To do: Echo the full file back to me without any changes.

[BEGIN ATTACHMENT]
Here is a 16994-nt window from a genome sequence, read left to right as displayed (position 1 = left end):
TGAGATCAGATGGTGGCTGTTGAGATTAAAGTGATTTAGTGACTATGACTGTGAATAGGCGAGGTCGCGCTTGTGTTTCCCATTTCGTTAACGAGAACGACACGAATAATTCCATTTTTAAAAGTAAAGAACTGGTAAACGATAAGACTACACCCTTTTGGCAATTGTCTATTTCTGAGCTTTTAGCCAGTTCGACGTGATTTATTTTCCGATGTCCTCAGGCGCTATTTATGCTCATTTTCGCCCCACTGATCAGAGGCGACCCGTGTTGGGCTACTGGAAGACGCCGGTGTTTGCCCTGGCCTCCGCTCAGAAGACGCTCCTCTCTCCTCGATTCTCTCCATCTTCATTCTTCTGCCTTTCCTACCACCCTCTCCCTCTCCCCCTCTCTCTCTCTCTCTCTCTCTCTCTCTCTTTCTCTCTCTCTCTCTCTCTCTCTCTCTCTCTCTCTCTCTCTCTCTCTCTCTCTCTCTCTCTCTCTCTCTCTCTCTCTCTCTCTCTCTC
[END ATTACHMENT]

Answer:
Here is a 16994-nt window from a genome sequence, read left to right as displayed (position 1 = left end):
TGAGATCAGATGGTGGCTGTTGAGATTAAAGTGATTTAGTGACTATGACTGTGAATAGGCGAGGTCGCGCTTGTGTTTCCCATTTCGTTAACGAGAACGACACGAATAATTCCATTTTTAAAAGTAAAGAACTGGTAAACGATAAGACTACACCCTTTTGGCAATTGTCTATTTCTGAGCTTTTAGCCAGTTCGACGTGATTTATTTTCCGATGTCCTCAGGCGCTATTTATGCTCATTTTCGCCCCACTGATCAGAGGCGACCCGTGTTGGGCTACTGGAAGACGCCGGTGTTTGCCCTGGCCTCCGCTCAGAAGACGCTCCTCTCTCCTCGATTCTCTCCATCTTCATTCTTCTGCCTTTCCTACCACCCTCTCCCTCTCCCCCTCTCTCTCTCTCTCTCTCTCTCTCTCTCTTTCTCTCTCTCTCTCTCTCTCTCTCTCTCTCTCTCTCTCTCTCTCTCTCTCTCTCTCTCTCTCTCTCTCTCTCTCTCTCTCTCTCTCTC